Author(s): Julian Gorman, Sivaram Vemuri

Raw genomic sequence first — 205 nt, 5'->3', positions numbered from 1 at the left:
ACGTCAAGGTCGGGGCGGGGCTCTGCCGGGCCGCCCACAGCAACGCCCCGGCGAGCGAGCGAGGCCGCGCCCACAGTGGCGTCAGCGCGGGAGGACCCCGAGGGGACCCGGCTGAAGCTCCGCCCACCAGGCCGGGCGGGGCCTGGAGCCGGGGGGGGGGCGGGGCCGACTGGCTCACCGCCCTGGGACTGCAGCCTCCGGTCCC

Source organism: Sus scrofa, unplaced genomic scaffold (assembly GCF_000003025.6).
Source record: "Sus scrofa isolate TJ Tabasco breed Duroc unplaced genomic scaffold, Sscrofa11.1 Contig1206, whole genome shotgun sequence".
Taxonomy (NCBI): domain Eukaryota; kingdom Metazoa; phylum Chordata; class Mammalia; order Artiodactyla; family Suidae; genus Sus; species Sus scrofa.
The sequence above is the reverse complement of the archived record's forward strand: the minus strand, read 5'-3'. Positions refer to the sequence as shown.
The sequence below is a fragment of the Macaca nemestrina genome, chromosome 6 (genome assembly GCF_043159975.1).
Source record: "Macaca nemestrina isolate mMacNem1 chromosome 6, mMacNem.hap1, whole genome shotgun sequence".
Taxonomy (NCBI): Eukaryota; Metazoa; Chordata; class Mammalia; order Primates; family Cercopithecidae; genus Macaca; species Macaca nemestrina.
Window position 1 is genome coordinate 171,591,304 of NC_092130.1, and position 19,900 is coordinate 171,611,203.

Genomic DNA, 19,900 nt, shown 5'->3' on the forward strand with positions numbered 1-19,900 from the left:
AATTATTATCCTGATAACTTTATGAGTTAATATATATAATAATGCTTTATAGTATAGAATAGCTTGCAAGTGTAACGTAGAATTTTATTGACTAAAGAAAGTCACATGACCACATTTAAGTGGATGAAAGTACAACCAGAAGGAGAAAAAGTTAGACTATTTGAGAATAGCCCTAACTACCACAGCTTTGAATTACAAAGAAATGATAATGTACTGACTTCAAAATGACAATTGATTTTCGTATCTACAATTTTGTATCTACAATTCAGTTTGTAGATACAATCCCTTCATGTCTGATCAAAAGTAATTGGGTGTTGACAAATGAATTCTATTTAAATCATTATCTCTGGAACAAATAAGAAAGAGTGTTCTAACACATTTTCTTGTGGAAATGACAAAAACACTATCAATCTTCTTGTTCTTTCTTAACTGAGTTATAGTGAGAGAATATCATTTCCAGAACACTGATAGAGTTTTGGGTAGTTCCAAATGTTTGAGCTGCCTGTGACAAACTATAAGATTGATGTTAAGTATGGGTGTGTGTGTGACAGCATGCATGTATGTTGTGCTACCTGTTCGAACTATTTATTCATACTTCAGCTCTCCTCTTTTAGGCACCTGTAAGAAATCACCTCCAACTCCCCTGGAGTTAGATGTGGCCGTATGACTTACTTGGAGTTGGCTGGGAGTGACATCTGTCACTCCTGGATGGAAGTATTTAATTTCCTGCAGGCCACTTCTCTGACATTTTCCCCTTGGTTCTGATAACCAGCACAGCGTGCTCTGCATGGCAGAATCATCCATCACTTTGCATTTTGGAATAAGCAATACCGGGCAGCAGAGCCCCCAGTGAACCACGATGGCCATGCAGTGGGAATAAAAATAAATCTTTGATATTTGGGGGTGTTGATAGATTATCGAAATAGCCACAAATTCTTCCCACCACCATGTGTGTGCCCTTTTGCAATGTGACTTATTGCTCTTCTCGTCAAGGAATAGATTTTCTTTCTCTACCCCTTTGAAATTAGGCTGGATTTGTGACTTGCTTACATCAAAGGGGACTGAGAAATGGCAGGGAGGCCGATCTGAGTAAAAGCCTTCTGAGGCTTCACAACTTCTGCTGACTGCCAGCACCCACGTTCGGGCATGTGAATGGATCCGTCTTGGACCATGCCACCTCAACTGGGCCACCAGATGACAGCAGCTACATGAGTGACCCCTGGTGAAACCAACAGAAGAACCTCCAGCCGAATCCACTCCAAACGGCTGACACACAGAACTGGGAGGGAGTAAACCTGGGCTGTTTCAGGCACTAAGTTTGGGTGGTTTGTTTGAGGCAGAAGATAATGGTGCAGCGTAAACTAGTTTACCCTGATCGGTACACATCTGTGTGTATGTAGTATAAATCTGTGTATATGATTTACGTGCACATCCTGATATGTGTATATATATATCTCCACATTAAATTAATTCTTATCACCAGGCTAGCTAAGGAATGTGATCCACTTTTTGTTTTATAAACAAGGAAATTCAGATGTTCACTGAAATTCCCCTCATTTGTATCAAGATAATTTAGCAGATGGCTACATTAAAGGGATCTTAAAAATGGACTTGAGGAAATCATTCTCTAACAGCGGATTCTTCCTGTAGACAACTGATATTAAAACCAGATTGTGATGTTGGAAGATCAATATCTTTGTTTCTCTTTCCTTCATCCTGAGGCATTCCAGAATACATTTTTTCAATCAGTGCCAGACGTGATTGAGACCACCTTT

For centuries Australian Aboriginal custodians have managed their country and its natural, cultural and spiritual resources and values within. Upon European colonisation many of Aboriginal practices were interrupted and in the subsequent years substantial changes to the landscape have taken place. In the 1990s, in response to land management threats, Australian and Northern Territory governments funded programs supporting employment of Aboriginal peoples as rangers. The Indigenous Land and Sea Management program integrated Indigenous and non-Indigenous land and sea management practice and was supported through government machinery and bureaucratic processes and procedures. A rise in the public debt levels and paucity of funds has led to downsizing of such programs. An unintended consequence of downsizing has been the creation of inimical conditions for providing the necessary funds for Indigenous Natural and Cultural Resources Management (INCRM) activities. A blended form of Indigenous land management practices emerged through formation of public-private partnerships. With inevitability of further downsizing even these partnerships are facing near annihilations as alternative market drivers for such service provisions fail to exist on these remote lands. Genuine concerns for continuity of INCRM operations have emerged because of wide fluctuations in the funds available for such programs. In reality, search is focussed on alternative funding sources from the private and the not-for-profit sector to continue INCRM activities. However sustainability from different funding sources is largely dependent on the availability of Indigenous entrepreneurs who are engaged in INCRM. The paucity of funding and availability of entrepreneurs and entrepreneurial acumen has prompted an investigation of entrepreneurs in INCRM activities on Indigenous lands in uncertain environments. As a result the main focus of this paper is an examination of challenges in establishing Indigenous cultural and resource markets as an alternative to the existing process. The paper calls for creating market forces on indigenous lands to sustain INCRM activities to enable the development of entrepreneurialism.